How Access to Safe Water can Empower Girls

Aug 25, 2011

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Hope Randall
Digital Communications Officer for DefeatDD

Reposted with permission from End the Neglect

 

In my work to raise awareness about the global burden of diarrheal disease, I read a lot about the many benefits of safe water and sanitation, including the promise it holds for girls and women. But whenever I think about its impact, I don't think of a specific report or news article. I think about a timid, obedient girl I met in a tiny village in Western Kenya. She moved carefully in a bright green dress as she demonstrated how she gathers water for her family from a contaminated spring. I could tell she'd been doing it for a long time, as she skimmed the surface of the water with the bottom of her bright yellow container in a sincere, yet unsuccessful, attempt to clear the debris.

 

My heart ached as I watched her. I could see her life play out as I heard it in those reports and news articles, with heart-breaking predictability. Too many girls just like her sacrifice so much - their education, their safety, and endless hours of time - in a constant pursuit of water that may not even be safe to drink. Some estimates from Ethiopia predict that a girl can spend up to 8 hours - an entire workday - on solitary walks to remote water sources, making education impossible. In communities that are fortunate enough to have a safe water source close by, girls' education and safety still suffers when there are no sanitation facilities at school. A study in Rwanda showed that about a third of girls chose not to attend school during their menstrual cycle because they were spied on or laughed at by boys.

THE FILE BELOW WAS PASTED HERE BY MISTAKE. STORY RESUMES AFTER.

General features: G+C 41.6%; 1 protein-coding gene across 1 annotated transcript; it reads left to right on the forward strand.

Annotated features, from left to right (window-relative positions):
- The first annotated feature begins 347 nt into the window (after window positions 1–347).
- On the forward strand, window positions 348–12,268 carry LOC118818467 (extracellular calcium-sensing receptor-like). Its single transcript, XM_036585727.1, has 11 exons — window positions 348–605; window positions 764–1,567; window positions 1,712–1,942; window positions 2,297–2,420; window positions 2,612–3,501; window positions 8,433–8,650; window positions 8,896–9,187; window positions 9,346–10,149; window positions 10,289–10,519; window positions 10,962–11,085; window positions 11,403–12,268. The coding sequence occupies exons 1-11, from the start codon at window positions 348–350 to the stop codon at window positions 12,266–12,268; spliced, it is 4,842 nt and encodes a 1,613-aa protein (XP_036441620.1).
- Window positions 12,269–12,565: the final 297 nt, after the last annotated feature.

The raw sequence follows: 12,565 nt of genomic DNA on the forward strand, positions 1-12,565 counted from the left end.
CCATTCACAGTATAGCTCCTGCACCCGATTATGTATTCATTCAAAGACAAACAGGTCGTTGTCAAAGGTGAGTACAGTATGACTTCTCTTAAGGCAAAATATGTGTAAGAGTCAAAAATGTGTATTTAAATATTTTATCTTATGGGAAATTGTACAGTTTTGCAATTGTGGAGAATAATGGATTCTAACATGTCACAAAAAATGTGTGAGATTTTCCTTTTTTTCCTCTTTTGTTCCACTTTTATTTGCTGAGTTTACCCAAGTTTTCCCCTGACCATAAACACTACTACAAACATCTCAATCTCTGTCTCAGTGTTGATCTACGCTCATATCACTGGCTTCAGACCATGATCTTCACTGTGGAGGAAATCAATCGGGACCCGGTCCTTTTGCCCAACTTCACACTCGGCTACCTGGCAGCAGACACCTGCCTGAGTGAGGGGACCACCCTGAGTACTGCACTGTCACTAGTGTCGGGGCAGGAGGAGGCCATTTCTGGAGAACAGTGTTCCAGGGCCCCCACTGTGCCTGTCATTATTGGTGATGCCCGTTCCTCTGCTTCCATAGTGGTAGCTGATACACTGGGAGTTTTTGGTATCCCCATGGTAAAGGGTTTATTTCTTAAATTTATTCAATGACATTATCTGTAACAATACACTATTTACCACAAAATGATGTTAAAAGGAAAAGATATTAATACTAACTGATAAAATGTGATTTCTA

I can't help but contrast these experiences with my own, growing up in the United States. Can you imagine girls in the United States unable to attend school during their periods? Can you imagine them sacrificing their education and safety in an endless pursuit of water?

It's easy to see how a lack of these basic needs follow women throughout their lives, making it nearly impossible for them to lift themselves out of poverty. The picture may seem grim, but instead of feeling overwhelmed, I am inspired by the opportunity this represents. It is stunning to think that the simplest solutions - wells and toilets - are game changers for women. They bring with them not only health, but also safety, equal opportunity, and maybe even more peaceful communities and nations.

 

It is wonderful to see efforts like World Water Day (March 22) working to ensure these basic necessities get the attention they deserve. They are among the best investments that advocates for women's empowerment can make. As the Girl Effect puts it, change starts with a girl. Safe water allows her to work her magic.

 

And in case you were wondering about the timid girl in the green dress, her village now has a protected water source. I hope it brings her one step closer to the life she deserves.

 

-- Hope Randall, Communications Associate for defeatDD at PATH

 

For more information:

-- Learn why clean water and safe sanitation are so crucial to defeating DD.

-- Health and water are important co-conspirators, and the Health/WASH network is gleaning the best from both worlds.